The final part of the climb is through rhododendron forest. During spring and summer, there is always a red-carpet welcome for visitors. Before reaching Rechi La, turn towards the east to get to the Rechi La Camp. This is a concrete construction, with a long hall and a kitchen that can accommodate up to 10 people. The toilet, though, is in disrepair. Rechi La Top can be reached by walking back and following the trail northwards. A short 10-15-min climb will bring you to the top (3,152m). Spend the evening on Rechi La Top to see the lights of Gangtok Valley and return early the next morning for the sunrise. This place is wonderful for sighting sunbirds and flowerpeckers. Also present is the spotted nutcracker.









Take the trail that goes past the Rechi La Bungalow towards the eastern side. It crosses three ridges in a series of switchbacks and goes down towards the villages of Todey-Tangta for about 4 km. It doesn’t take more than 2 hrs to cross the three ridges and descend. On the right hand side of the trail is a big lake where you can spend some time checking for pugmarks of bear, leopard, goral, barking deer and lesser cats. The waters are clear and the reflection of the blooming rhododendron on its surface is an unforgettable sight. By the side of the trail are makeshift huts of shepherds, locally known as goth. Look out for small white-washed ritual figures on crevices of rocks or slope by the trail. Return to Rechi La following the same route for the night.


Lake in Neora Valley (Photo by Anirban Biswas)









Today is an easy day going downhill all the way to Alubari. Follow the same trail from Rechi La Top to Alubari. Just before you reach Alubari, take the road that bypasses the camp and follows the main Pankhasari Ridge uphill in a south-westerly direction. A couple of kilometres from Alubari Camp is the area known as Pankhasari Top. You will find the ruins of a bungalow built by the Army during the British Raj. The flat ground provides a good site for pitching tents, but it is advisable to locate the water source, which at times can be quite far from this ridge top. This place is famous for its white and cream-coloured rhododendron or chimawl. Spend the evening on the ridge’s slopes to hear the hill partridge and satyr tragopan.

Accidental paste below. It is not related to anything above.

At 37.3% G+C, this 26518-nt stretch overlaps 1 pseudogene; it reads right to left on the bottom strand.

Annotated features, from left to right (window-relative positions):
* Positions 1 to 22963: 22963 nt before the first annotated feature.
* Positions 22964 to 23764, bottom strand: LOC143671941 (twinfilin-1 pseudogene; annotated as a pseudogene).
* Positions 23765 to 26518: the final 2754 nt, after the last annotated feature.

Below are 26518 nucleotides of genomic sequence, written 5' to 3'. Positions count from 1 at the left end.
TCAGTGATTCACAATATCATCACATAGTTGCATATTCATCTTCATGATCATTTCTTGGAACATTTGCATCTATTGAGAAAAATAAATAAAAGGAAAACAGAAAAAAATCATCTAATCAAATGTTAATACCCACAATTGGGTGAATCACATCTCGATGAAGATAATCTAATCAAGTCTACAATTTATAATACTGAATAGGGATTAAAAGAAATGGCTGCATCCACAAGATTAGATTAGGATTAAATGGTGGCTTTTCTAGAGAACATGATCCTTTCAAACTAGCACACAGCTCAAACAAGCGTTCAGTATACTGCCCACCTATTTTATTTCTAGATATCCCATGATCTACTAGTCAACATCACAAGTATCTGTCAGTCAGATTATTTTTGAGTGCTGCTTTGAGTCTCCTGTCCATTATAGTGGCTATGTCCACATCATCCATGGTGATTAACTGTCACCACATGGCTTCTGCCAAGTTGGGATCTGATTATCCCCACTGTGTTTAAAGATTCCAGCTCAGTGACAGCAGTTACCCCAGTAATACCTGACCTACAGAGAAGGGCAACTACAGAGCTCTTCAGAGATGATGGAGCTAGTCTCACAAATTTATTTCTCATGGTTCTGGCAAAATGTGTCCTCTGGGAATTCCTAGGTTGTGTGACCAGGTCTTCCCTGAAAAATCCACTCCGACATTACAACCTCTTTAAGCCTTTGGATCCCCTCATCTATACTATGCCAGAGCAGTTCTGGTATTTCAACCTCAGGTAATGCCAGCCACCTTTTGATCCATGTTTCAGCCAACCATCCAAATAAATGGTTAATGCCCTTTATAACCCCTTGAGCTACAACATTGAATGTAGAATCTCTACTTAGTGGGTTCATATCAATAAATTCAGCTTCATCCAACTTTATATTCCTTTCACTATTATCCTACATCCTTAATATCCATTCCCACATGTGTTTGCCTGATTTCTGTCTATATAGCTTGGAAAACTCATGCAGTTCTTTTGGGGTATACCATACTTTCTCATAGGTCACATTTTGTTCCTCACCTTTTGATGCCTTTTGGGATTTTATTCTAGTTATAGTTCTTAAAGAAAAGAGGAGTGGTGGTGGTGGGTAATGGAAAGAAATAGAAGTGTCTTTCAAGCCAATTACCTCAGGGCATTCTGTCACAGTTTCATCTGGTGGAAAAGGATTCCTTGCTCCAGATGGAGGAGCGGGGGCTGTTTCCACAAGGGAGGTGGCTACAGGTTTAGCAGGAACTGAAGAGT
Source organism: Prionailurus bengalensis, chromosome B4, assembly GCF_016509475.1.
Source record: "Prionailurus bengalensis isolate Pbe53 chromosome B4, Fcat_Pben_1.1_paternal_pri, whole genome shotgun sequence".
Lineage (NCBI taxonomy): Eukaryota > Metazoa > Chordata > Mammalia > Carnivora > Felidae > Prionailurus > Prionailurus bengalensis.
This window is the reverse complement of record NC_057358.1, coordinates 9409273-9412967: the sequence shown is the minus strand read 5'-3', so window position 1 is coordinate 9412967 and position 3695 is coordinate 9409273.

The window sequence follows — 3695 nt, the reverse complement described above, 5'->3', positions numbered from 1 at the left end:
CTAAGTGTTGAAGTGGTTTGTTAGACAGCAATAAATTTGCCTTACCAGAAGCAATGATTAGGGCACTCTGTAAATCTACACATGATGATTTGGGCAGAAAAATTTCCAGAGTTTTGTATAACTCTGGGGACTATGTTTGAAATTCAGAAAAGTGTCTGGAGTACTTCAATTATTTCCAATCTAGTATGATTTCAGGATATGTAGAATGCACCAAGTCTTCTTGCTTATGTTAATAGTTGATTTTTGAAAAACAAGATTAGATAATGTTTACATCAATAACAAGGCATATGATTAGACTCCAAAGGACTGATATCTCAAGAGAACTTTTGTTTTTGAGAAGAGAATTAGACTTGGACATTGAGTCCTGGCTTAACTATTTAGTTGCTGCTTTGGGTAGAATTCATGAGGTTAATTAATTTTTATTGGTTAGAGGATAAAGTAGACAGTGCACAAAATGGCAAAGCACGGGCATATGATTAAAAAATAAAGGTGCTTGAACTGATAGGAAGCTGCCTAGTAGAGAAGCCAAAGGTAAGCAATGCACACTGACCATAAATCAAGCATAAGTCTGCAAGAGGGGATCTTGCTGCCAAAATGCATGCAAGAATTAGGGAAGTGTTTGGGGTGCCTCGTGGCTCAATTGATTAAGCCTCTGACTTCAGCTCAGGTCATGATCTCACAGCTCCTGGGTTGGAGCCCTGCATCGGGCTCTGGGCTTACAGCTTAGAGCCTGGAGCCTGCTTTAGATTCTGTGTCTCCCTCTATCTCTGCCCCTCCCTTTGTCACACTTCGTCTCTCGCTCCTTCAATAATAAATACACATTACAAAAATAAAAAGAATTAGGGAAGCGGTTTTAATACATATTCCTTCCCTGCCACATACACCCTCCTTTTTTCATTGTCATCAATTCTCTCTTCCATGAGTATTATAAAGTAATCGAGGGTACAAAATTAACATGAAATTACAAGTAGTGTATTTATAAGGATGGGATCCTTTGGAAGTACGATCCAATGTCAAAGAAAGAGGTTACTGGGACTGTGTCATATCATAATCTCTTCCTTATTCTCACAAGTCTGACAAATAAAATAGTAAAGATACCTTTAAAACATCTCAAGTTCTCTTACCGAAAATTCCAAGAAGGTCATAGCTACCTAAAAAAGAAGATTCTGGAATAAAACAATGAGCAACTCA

Trek downhill, due south-west, following the Pankhasari Ridge through the oak forest, and then pine-fir plantations, to reach just above the Pankhasari Check-Post on the Lava-Zero Point track. From Pankhasari to the check-post takes about 2 hrs, with sightings of Himalayan greenfinches among the pine plantations. From the check-post, walk back towards Zero Point for some birdwatching. An occasional red panda is also not unusual. This place is full of kalij pheasants, hill partridges and hill barbets. The walk is mostly downhill and there is only one bridle path going down in a general south-westerly direction. The trek following the bridle path to Lava is easier. The other option is to use the chorbato, or the steep short-cuts to Lava. At Lava either stay overnight or return to Kalimpong the same day by taxi.


Tibetan Monastery in Lava (Photo by Nac)





Instead of returning to Lava from Rechi La, there are two other options that can be followed. With the help of a good guide, one could pass through Todey-Tangta to go further south to Chalsa, the roadhead in the Dooars about 20 km away. It is an easy walk on a motorable road through fields. It takes about an hour and a half by vehicle. So, if you don’t feel like walking, a taxi ride is an option. Seasoned trekkers could do the Rechi La-Mouchouki-Samsing route. This route requires some mountaineering experience. Cliff-scaling skills and ropes are useful. Samsing is an hour’s drive from Chalsa town.




By Dipankar Ghose


About the author: Dipankar Ghose. a wildlife biologist, is well travelled across Eastern Himalayas and North-East India. He has authored numerous scientific articles and travelogues in regional and international journals and magazines. At present he is involved in field-based conservation work in the Eastern Himalayas. Birdwatching, nature photography, trekking and illustrating are his hobbies.